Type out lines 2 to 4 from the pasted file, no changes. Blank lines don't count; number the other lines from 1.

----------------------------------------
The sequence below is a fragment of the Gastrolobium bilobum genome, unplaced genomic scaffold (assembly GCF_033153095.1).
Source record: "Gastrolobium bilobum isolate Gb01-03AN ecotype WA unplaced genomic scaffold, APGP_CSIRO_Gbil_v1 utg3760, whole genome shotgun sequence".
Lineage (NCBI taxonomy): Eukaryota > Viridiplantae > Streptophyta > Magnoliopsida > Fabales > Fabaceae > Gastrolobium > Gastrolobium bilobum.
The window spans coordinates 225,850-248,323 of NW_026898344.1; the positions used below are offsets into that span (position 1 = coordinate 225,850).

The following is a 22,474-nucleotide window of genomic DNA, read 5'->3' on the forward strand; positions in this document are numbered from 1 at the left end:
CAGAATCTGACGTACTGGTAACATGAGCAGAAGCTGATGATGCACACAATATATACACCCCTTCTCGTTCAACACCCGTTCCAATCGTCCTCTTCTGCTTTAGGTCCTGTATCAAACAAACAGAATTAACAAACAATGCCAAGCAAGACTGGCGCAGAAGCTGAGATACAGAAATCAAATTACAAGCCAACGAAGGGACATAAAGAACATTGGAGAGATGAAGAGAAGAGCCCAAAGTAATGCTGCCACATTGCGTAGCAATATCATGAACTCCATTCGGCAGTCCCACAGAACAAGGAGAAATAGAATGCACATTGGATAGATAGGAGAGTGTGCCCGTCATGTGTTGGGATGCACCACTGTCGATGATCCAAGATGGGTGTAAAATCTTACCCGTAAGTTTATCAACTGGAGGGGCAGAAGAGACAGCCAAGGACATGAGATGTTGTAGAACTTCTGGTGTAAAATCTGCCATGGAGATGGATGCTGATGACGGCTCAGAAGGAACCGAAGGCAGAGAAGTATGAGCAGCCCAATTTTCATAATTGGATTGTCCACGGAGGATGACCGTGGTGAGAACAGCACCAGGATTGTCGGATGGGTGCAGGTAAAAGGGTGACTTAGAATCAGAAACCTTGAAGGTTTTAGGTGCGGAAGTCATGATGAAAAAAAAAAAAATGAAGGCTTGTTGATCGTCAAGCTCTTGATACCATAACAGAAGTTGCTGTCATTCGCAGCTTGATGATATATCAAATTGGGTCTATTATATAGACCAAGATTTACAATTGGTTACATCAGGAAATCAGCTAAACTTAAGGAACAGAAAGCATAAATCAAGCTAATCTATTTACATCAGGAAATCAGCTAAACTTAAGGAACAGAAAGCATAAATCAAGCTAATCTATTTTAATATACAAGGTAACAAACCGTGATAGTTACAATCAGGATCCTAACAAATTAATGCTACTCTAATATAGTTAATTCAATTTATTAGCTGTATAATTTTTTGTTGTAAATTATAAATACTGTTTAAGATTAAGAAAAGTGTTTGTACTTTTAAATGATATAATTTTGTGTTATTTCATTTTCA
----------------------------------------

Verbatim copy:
Source record: "Gastrolobium bilobum isolate Gb01-03AN ecotype WA unplaced genomic scaffold, APGP_CSIRO_Gbil_v1 utg3760, whole genome shotgun sequence".
Lineage (NCBI taxonomy): Eukaryota > Viridiplantae > Streptophyta > Magnoliopsida > Fabales > Fabaceae > Gastrolobium > Gastrolobium bilobum.
The window spans coordinates 225,850-248,323 of NW_026898344.1; the positions used below are offsets into that span (position 1 = coordinate 225,850).